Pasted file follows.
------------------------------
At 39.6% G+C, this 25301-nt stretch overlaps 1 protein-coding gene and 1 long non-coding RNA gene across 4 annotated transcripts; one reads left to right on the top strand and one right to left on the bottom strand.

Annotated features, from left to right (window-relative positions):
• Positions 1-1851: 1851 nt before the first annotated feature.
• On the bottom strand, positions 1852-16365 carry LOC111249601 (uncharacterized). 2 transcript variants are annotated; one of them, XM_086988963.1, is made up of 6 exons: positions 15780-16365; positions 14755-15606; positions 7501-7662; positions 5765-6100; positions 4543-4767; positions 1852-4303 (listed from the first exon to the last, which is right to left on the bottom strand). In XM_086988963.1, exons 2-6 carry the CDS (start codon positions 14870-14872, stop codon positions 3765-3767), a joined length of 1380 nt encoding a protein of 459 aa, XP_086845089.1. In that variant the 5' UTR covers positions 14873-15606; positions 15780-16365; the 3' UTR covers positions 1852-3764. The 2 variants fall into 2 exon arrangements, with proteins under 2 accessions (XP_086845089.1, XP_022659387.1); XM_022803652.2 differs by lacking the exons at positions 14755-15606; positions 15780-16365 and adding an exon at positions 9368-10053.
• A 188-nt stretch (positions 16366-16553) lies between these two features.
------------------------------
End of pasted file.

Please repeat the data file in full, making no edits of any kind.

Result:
At 39.6% G+C, this 25301-nt stretch overlaps 1 protein-coding gene and 1 long non-coding RNA gene across 4 annotated transcripts; one reads left to right on the top strand and one right to left on the bottom strand.

Annotated features, from left to right (window-relative positions):
• Positions 1-1851: 1851 nt before the first annotated feature.
• On the bottom strand, positions 1852-16365 carry LOC111249601 (uncharacterized). 2 transcript variants are annotated; one of them, XM_086988963.1, is made up of 6 exons: positions 15780-16365; positions 14755-15606; positions 7501-7662; positions 5765-6100; positions 4543-4767; positions 1852-4303 (listed from the first exon to the last, which is right to left on the bottom strand). In XM_086988963.1, exons 2-6 carry the CDS (start codon positions 14870-14872, stop codon positions 3765-3767), a joined length of 1380 nt encoding a protein of 459 aa, XP_086845089.1. In that variant the 5' UTR covers positions 14873-15606; positions 15780-16365; the 3' UTR covers positions 1852-3764. The 2 variants fall into 2 exon arrangements, with proteins under 2 accessions (XP_086845089.1, XP_022659387.1); XM_022803652.2 differs by lacking the exons at positions 14755-15606; positions 15780-16365 and adding an exon at positions 9368-10053.
• A 188-nt stretch (positions 16366-16553) lies between these two features.